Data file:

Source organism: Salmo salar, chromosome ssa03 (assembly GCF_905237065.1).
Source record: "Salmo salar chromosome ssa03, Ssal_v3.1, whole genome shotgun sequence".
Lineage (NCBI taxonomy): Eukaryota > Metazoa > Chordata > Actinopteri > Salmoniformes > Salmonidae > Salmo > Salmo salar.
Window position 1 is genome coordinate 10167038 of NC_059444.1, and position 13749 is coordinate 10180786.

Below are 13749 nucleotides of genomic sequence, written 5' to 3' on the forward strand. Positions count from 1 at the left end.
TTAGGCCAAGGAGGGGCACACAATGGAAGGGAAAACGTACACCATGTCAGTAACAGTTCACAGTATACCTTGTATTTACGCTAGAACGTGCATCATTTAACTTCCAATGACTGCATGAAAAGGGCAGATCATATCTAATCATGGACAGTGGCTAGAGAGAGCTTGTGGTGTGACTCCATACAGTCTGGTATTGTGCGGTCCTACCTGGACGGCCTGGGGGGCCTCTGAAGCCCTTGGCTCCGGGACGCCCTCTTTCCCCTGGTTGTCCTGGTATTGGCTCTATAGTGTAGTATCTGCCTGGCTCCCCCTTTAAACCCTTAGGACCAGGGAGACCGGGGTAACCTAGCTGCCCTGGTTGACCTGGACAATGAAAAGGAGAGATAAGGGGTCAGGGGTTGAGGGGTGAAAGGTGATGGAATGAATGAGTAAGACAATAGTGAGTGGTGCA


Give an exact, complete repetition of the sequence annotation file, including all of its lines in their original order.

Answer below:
Source organism: Salmo salar, chromosome ssa03 (assembly GCF_905237065.1).
Source record: "Salmo salar chromosome ssa03, Ssal_v3.1, whole genome shotgun sequence".
Lineage (NCBI taxonomy): Eukaryota > Metazoa > Chordata > Actinopteri > Salmoniformes > Salmonidae > Salmo > Salmo salar.
Window position 1 is genome coordinate 10167038 of NC_059444.1, and position 13749 is coordinate 10180786.

Below are 13749 nucleotides of genomic sequence, written 5' to 3' on the forward strand. Positions count from 1 at the left end.
TTAGGCCAAGGAGGGGCACACAATGGAAGGGAAAACGTACACCATGTCAGTAACAGTTCACAGTATACCTTGTATTTACGCTAGAACGTGCATCATTTAACTTCCAATGACTGCATGAAAAGGGCAGATCATATCTAATCATGGACAGTGGCTAGAGAGAGCTTGTGGTGTGACTCCATACAGTCTGGTATTGTGCGGTCCTACCTGGACGGCCTGGGGGGCCTCTGAAGCCCTTGGCTCCGGGACGCCCTCTTTCCCCTGGTTGTCCTGGTATTGGCTCTATAGTGTAGTATCTGCCTGGCTCCCCCTTTAAACCCTTAGGACCAGGGAGACCGGGGTAACCTAGCTGCCCTGGTTGACCTGGACAATGAAAAGGAGAGATAAGGGGTCAGGGGTTGAGGGGTGAAAGGTGATGGAATGAATGAGTAAGACAATAGTGAGTGGTGCA